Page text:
The State Court of Appeals on Tuesday, December 21 overturned the previous criminal conviction of former Michigan State University women’s gymnastics coach Kathy Klages, who was convicted of lying to the FBI during his investigation into the Larry Nassar sex abuse scandal.
John Manly, an attorney representing many of Nassar’s more than 300 victims, called the ruling “wrong” and “slap” the victims.
The three-judge Court of Appeals in a 2-1 decision ruled that the lies Klages was convicted of telling did not constitute “material facts” in the investigation, since the Nassar investigation was already underway. finished. He pleaded guilty in 2017 and was sentenced in early 2018.
Attorney General Dana Nessel’s office was conducting its own ongoing investigation to determine whether there had been an institutional cover-up for Nassar from MSU.
In February 2020, a 12-person jury found Klages guilty of two counts of lying to a peace officer, each carrying a sentence of up to four years in prison. Ingham County Circuit Judge Joyce Draganchuk sentenced Klages to 90 days in jail on August 4.
Klages appealed the jury’s conviction and won. Nessel’s office has not commented on the decision or revealed whether he plans to appeal to the state’s Supreme Court.
âKlages was the head coach of the women’s gymnastics team for much of Nassar’s 30-year reign of terror at MSU,â said Manly, an attorney at law firm Manly, Stewart, Finaldi d ‘Irvine, Calif. âShe was one of his closest friends and one of his most prolific facilitators. She ignored numerous complaints of sexual assault from the athletes she was required to protect.
“Klages continued to defend Nassar after his arrest, even asking his victims to send him a sympathy card.” Nassar, a former sports doctor at MSU has worked with a number of athletes, at MSU and at the Olympics. He was convicted of assaulting more than 150 girls and young women under the guise of medical treatment over a period of decades.
The case against Klages centered on two gymnasts who told investigators they reported sexual assault to Klages in the late 1990s.
Larissa Boyce, who was 16 at the time, and another victim, who was 14 at the time, both said they told Klages that Nassar inserted his fingers into their vagina, groped them and otherwise touched them inappropriately under the guise of medical treatment in 1997.
Klages told investigators she doesn’t remember this conversation.
Boyce doesn’t believe it.
“I wish she’d just said, I’m sorry,” Boyce told the Ingham County courthouse after Klages’ conviction. “It would have been a long road.”
Manly, who represents the victims of Nassar, asks Nessel’s office to appeal.
“The statement (of the Court of Appeal) that” The investigation into who knew what and when about Larry Nassar was intended to be an investigation of potential criminal behavior, not a traveling investigation designed to expose the errors of MSU and further embarrass the institution, “seems to focus on protecting MSU’s reputation at the expense of Nassar victims,” ââthe lawyer said. “Make no mistake, this decision gives the green light to d ‘ other factors favoring sexual assault He tells them that if you protect an abuser and lie to the police about it, you will not be held criminally responsible.
The Court of Appeal’s decision returns the case to Ingham County Circuit Court for a dismissal of the charges.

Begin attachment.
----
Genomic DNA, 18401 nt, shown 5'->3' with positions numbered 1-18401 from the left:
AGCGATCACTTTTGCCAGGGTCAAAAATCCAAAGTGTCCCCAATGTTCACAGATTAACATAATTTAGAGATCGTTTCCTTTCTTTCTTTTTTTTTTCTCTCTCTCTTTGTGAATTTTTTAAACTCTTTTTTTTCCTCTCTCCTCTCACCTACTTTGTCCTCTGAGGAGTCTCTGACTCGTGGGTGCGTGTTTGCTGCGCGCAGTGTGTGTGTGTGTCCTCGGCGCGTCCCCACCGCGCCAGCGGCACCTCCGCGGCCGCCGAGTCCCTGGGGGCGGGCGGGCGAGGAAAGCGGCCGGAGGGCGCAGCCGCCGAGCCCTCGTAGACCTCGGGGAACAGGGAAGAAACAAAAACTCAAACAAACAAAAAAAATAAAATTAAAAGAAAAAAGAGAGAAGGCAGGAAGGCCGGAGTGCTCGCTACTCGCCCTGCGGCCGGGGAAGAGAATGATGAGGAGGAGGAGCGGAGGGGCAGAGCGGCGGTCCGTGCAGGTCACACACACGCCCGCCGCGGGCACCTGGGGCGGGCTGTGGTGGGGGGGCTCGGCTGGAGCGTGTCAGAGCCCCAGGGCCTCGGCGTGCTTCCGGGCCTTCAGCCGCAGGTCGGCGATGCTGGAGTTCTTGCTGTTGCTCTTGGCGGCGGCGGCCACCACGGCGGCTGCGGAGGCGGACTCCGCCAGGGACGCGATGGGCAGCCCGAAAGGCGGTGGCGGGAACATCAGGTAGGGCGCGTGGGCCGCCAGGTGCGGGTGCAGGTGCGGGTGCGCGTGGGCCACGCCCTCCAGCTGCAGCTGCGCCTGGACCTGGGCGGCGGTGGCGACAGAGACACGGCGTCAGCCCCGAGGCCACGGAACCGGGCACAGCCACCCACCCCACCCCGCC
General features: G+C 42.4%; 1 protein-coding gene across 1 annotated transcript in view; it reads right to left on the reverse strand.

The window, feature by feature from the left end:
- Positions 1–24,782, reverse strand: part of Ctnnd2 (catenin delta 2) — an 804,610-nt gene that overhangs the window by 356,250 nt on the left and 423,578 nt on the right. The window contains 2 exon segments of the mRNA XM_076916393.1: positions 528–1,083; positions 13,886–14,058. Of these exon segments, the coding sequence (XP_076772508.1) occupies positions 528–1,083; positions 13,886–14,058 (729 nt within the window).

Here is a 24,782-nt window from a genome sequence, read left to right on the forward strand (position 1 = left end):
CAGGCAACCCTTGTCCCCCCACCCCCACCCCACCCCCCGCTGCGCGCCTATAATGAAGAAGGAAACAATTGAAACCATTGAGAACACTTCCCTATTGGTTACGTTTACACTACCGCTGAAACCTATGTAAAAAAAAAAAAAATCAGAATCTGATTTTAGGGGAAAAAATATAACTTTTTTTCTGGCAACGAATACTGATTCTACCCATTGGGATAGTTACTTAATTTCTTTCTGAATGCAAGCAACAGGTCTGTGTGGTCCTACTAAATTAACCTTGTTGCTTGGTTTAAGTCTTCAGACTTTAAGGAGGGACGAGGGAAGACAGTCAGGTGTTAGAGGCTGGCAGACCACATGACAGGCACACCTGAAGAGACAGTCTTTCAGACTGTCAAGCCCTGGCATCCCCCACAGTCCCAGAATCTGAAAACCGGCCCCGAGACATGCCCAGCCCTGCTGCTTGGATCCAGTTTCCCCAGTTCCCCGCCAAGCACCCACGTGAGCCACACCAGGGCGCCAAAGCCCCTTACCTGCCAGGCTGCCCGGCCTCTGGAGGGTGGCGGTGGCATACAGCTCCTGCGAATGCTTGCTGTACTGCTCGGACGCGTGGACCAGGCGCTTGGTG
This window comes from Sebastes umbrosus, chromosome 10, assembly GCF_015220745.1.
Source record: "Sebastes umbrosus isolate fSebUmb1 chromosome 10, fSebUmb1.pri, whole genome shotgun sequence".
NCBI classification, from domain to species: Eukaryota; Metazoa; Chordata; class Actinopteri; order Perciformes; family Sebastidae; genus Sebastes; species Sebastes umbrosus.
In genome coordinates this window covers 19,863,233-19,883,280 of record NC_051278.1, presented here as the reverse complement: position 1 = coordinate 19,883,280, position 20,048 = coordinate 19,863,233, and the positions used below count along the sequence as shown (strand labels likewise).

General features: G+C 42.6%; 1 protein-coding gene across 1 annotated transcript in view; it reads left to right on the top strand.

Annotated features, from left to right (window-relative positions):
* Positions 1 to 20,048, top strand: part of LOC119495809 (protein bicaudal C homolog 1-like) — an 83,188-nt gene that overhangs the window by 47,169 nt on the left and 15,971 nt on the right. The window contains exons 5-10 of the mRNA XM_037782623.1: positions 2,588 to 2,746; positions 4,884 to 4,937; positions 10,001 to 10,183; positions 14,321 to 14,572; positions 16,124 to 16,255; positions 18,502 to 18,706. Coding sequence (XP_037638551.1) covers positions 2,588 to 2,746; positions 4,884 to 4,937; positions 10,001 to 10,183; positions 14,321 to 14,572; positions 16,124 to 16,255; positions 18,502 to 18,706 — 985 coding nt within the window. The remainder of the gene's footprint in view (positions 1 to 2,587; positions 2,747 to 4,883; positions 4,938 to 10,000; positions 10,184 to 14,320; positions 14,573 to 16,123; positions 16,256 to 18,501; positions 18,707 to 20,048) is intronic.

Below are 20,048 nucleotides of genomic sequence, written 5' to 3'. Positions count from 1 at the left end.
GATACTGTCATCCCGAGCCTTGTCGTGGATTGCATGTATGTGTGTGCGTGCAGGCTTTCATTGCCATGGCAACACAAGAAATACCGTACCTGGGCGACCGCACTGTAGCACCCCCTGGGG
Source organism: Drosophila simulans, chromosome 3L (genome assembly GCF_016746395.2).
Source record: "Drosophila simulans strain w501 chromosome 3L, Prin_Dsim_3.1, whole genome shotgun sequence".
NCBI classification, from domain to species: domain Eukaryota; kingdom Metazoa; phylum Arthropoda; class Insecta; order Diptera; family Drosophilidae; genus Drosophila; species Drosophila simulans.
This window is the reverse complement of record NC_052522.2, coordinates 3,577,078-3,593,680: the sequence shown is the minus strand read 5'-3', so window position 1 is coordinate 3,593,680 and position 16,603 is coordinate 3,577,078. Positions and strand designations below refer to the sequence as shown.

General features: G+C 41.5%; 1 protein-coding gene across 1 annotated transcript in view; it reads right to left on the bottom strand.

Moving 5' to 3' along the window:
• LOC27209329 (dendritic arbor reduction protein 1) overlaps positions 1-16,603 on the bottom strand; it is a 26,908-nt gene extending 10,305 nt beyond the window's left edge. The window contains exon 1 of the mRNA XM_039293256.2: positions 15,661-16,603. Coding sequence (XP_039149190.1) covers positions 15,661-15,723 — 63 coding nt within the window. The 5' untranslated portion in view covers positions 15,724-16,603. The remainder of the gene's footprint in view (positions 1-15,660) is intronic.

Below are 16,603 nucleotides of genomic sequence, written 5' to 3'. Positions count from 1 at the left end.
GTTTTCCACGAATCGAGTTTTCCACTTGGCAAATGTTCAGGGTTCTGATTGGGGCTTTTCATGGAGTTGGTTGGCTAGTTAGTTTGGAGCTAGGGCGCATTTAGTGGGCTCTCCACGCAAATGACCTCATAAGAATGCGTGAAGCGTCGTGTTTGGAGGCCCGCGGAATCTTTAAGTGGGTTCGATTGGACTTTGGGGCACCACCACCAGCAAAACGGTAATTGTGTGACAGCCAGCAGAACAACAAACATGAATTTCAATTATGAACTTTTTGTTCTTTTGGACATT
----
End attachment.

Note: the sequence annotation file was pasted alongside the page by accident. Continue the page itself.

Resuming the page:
Justices Elizabeth L. Gleicher, who wrote the majority opinion, and Cynthia Stephens, ruled in favor of overturning the conviction. Dissenting Court of Appeal Judge Stephen Borrello called the opinion âwrongâ.
“The error, I believe, lies in the majority’s assertion that there was no evidence that the accused’s” false statement regarding the 1997 conversations was material to the 2018 criminal investigation. “said his dissenting opinion.” In reaching this conclusion, the majority infer that a false statement is only material if it has actually had an impact on the prosecution’s indictment decision. I don’t think that the language of (the law) demands such a precise level of specificity as it emphasizes the prohibition of false and misleading statements during the investigation phase.
âI also disagree with the insinuation of the majority that this investigation could not have been truly a criminal investigation simply because it also involved allegations of institutional failures within Michigan State University. Because I believe there was constitutionally sufficient evidence to support the jury’s verdict convicting the accused in this case, I disagree.
Nessel concluded his office’s investigation of a possible cover-up by MSU administrators and others in March, citing a reluctance by MSU to release investigative documents as leading the investigation to a dead end.
âWe are incredibly disappointed that our work ends this way, especially for the survivors,â Nessel said.
The criminal case against former Michigan State University president Lou Ann K. Simon, also accused of lying during the Nassar sexual abuse investigation, was closed in May 2020 after an Eaton County judge determined the attorney general’s office lacked evidence to bring the case to justice.
Former Nassar boss William Strampel, former dean of MSU College of Osteopathic Medicine, was sentenced to one year in Ingham County Jail for misconduct by a public official and willful neglect of his duties in August 2019 He also gave up his medical license. He appealed the conviction to the state Supreme Court, which declined to hear the case.
John Geddert, 63, a former Olympic gymnastics trainer and partner of Nassar, was found dead in apparent suicide hours after being charged with 24 felonies, including trafficking, in February.
Nassar remains in jail and is serving several sentences of over 100 years.
MSU agreed to pay victims $ 500 million as part of a settlement agreement.
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